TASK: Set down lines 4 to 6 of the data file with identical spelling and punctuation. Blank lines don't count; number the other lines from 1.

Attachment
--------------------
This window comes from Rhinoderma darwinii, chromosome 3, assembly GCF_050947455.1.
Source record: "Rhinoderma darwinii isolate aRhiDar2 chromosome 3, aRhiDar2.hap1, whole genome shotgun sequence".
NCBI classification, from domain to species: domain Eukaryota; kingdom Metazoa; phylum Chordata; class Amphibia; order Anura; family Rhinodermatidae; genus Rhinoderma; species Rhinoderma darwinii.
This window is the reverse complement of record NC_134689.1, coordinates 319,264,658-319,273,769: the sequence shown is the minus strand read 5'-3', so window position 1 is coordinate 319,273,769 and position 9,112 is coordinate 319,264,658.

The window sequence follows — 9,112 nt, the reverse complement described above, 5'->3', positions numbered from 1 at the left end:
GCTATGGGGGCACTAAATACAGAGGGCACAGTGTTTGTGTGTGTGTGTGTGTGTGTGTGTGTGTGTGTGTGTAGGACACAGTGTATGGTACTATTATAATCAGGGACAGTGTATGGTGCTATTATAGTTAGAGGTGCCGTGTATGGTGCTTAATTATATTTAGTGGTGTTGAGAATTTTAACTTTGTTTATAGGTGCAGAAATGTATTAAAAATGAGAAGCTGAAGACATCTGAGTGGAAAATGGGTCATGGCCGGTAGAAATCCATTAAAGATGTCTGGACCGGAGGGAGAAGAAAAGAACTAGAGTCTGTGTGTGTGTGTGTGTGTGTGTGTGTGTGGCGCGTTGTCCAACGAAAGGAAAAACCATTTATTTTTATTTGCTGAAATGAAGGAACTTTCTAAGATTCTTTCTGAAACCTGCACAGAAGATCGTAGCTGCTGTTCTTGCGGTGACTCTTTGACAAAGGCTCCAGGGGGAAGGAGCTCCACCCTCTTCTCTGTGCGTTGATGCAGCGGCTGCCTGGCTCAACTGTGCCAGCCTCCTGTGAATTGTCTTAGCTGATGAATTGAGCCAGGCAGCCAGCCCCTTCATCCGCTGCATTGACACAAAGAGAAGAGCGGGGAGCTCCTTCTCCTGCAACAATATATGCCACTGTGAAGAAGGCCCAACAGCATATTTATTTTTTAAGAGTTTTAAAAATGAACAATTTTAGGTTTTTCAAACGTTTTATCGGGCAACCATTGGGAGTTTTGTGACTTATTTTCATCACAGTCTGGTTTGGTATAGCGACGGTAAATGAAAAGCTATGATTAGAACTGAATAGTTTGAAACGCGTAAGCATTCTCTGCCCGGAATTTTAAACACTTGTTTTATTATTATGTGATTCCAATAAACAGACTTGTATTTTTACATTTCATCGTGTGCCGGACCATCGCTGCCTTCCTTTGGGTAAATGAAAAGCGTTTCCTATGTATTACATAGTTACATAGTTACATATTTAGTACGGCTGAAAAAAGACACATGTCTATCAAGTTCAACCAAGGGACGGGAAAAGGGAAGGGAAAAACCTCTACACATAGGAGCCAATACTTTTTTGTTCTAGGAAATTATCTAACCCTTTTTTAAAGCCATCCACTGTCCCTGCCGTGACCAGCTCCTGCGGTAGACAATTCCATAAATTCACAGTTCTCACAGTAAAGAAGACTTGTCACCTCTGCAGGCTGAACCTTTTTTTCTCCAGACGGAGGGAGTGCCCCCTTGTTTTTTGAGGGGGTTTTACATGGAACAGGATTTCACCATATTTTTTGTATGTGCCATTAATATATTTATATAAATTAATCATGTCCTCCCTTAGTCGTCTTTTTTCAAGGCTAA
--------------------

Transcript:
This window is the reverse complement of record NC_134689.1, coordinates 319,264,658-319,273,769: the sequence shown is the minus strand read 5'-3', so window position 1 is coordinate 319,273,769 and position 9,112 is coordinate 319,264,658.

The window sequence follows — 9,112 nt, the reverse complement described above, 5'->3', positions numbered from 1 at the left end:
GCTATGGGGGCACTAAATACAGAGGGCACAGTGTTTGTGTGTGTGTGTGTGTGTGTGTGTGTGTGTGTGTGTAGGACACAGTGTATGGTACTATTATAATCAGGGACAGTGTATGGTGCTATTATAGTTAGAGGTGCCGTGTATGGTGCTTAATTATATTTAGTGGTGTTGAGAATTTTAACTTTGTTTATAGGTGCAGAAATGTATTAAAAATGAGAAGCTGAAGACATCTGAGTGGAAAATGGGTCATGGCCGGTAGAAATCCATTAAAGATGTCTGGACCGGAGGGAGAAGAAAAGAACTAGAGTCTGTGTGTGTGTGTGTGTGTGTGTGTGTGTGGCGCGTTGTCCAACGAAAGGAAAAACCATTTATTTTTATTTGCTGAAATGAAGGAACTTTCTAAGATTCTTTCTGAAACCTGCACAGAAGATCGTAGCTGCTGTTCTTGCGGTGACTCTTTGACAAAGGCTCCAGGGGGAAGGAGCTCCACCCTCTTCTCTGTGCGTTGATGCAGCGGCTGCCTGGCTCAACTGTGCCAGCCTCCTGTGAATTGTCTTAGCTGATGAATTGAGCCAGGCAGCCAGCCCCTTCATCCGCTGCATTGACACAAAGAGAAGAGCGGGGAGCTCCTTCTCCTGCAACAATATATGCCACTGTGAAGAAGGCCCAACAGCATATTTATTTTTTAAGAGTTTTAAAAATGAACAATTTTAGGTTTTTCAAACGTTTTATCGGGCAACCATTGGGAGTTTTGTGACTTATTTTCATCACAGTCTGGTTTGGTATAGCGACGGTAAATGAAAAGCTATGATTAGAACTGAATAGTTTGAAACGCGTAAGCATTCTCTGCCCGGAATTTTAAACACTTGTTTTATTATTATGTGATTCCAATAAACAGACTTGTATTTTTACATTTCATCGTGTGCCGGACCATCGCTGCCTTCCTTTGGGTAAATGAAAAGCGTTTCCTATGTATTACATAGTTACATAGTTACATATTTAGTACGGCTGAAAAAAGACACATGTCTATCAAGTTCAACCAAGGGACGGGAAAAGGGAAGGGAAAAACCTCTACACATAGGAGCCAATACTTTTTTGTTCTAGGAAATTATCTAACCCTTTTTTAAAGCCATCCACTGTCCCTGCCGTGACCAGCTCCTGCGGTAGACAATTCCATAAATTCACAGTTCTCACAGTAAAGAAGACTTGTCACCTCTGCAGGCTGAACCTTTTTTTCTCCAGACGGAGGGAGTGCCCCCTTGTTTTTTGAGGGGGTTTTACATGGAACAGGATTTCACCATATTTTTTGTATGTGCCATTAATATATTTATATAAATTAATCATGTCCTCCCTTAGTCGTCTTTTTTCAAGGCTAA